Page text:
At hearings on the motion, Oetzel confirmed that he did not have reasonable suspicion at the time he took the driver’s licenses back to his squad car, admitted he did not know why Sitzberger was on supervision, admitted that VanBeek had not committed any traffic violations, and said he did not see or smell any indications of drug use. Bodycam footage showed that Oetzel did not mention the backpack at any point during his interactions with VanBeek.
The circuit court denied VanBeek’s motion to suppress, and she appealed her subsequent conviction. The court of appeals certified to the supreme court the issue regarding Oetzel’s taking of VanBeek's driver's license to his squad car without reasonable suspicion.
Note: Portions of Justice Roggensack’s opinion that justices A.W. Bradley, Dallet, and Karofsky joined are in regular type, while portions that Chief Justice Ziegler and Justices R.G. Bradley and Hagedorn joined or that reflect Roggensack’s sole opinion are in red type.
While the withholding or retention of an individual's driver's license may be a "key factor," important, or analytically significant, we decline to set forth a bright-line rule that any time an officer retains an individual's driver's license that person is seized. Rather, courts should continue to analyze whether the individual is seized based upon the totality of circumstances.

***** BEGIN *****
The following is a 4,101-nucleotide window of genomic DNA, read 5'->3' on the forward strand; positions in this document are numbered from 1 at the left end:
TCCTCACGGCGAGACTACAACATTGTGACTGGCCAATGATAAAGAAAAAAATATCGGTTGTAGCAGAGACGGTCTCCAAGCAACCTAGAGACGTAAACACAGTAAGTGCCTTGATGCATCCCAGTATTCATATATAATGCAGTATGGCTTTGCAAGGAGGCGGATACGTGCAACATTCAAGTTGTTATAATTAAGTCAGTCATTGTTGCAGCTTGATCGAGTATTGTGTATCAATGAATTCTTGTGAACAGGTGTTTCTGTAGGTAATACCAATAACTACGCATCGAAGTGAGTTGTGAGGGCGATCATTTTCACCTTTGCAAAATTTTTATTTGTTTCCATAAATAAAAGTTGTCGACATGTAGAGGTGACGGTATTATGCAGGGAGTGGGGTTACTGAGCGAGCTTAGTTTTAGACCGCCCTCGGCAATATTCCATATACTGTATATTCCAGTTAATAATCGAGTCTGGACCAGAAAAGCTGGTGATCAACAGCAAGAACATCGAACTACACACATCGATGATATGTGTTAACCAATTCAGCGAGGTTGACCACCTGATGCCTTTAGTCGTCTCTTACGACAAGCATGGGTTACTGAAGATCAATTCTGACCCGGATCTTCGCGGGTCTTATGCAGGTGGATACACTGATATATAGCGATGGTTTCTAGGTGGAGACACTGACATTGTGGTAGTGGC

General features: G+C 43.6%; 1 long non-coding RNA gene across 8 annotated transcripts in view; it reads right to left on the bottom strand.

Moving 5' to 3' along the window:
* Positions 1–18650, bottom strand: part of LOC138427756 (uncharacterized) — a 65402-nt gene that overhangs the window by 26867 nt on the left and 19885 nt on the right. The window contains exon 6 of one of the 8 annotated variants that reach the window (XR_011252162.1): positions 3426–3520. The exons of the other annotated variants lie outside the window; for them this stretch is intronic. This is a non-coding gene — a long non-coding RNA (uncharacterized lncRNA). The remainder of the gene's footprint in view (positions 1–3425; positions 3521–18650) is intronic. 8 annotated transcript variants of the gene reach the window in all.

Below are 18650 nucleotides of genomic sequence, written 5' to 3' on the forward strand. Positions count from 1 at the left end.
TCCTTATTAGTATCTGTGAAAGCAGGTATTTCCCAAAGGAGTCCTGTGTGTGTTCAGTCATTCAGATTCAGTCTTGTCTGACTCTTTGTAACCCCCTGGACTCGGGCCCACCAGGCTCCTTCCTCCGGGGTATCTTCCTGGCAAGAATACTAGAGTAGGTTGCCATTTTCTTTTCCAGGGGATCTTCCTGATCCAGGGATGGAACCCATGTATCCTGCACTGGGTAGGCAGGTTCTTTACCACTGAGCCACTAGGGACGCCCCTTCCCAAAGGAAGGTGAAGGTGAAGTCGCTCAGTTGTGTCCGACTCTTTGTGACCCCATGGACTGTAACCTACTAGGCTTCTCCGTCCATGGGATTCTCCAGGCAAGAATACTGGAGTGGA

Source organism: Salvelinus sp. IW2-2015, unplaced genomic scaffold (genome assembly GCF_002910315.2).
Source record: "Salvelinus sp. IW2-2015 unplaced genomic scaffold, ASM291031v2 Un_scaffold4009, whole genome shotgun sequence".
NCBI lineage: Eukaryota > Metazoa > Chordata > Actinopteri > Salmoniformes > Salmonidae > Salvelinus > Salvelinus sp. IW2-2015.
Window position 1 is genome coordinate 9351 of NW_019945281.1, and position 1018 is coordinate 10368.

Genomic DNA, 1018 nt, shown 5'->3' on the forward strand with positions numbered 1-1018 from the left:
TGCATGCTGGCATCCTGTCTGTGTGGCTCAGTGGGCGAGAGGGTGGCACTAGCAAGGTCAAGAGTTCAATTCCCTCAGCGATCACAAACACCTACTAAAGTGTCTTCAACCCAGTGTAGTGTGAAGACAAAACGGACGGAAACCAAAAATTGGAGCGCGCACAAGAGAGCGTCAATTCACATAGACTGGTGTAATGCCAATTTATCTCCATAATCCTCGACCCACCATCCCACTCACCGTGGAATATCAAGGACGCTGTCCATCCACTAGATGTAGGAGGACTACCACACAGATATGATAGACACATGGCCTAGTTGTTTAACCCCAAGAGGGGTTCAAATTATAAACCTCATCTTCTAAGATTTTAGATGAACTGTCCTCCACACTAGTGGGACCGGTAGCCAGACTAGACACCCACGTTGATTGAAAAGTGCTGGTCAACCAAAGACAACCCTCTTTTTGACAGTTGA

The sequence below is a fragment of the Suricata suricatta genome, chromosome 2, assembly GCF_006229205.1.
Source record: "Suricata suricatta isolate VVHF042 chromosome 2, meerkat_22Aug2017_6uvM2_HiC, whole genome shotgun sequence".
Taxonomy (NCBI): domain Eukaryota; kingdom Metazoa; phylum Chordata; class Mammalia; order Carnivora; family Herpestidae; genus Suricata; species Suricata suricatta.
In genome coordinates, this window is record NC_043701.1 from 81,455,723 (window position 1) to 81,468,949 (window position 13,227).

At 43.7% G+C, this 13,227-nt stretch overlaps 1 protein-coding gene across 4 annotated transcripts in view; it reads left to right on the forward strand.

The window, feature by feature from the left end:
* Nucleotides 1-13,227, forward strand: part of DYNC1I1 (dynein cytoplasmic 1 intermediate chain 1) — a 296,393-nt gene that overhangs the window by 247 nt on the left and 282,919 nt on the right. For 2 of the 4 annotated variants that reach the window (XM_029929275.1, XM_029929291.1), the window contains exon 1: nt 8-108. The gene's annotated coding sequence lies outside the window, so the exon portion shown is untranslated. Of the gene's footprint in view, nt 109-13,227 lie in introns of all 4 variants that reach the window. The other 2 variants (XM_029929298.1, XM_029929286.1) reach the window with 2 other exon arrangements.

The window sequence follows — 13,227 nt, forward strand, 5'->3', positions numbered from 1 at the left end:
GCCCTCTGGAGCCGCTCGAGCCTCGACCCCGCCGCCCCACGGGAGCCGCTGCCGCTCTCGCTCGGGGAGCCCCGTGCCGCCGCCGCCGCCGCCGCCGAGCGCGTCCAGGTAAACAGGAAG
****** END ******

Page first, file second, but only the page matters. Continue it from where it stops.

[Prior] cases teach that police conduct is the dispositive factor in determining whether a seizure has occurred. As the Supreme Court clearly set out in Bostick, "the crucial test is whether, taking into account all of the circumstances surrounding the encounter, the police conduct would 'have communicated to a reasonable person that he was not at liberty to ignore the police presence and go about his business.'"
Applying the above principles to this case, based upon the totality of the circumstances, Oetzel taking VanBeek's license back to his squad car did not amount to a seizure. Oetzel took VanBeek's and Sitzberger's licenses back to the squad car upon his request to do so and with their permissions. The video-cam Oetzel was wearing recorded that when Oetzel received the licenses that they handed to him, he began to move away from VanBeek's car. He said, "Okay. I'll be right back, okay?" VanBeek and Sitzberger both replied "alright." This appears to be a continuation of what had been a cordial interaction among VanBeek, Sitzberger and Oetzel.
A reasonable person in VanBeek's position would have understood that their "alright" responses permitted Oetzel to retain her driver's license and that her ability to lawfully operate her vehicle would be delayed until Oetzel returned to her car. Further, Oetzel reasonably relied on their verbal interactions before he returned to his squad car. Accordingly, under the totality of circumstances that bear on the certified question, VanBeek consented to Oetzel's retention of her license until he returned from his squad car, and therefore, she was not seized when he took her driver's license to the squad car and ran a warrant check.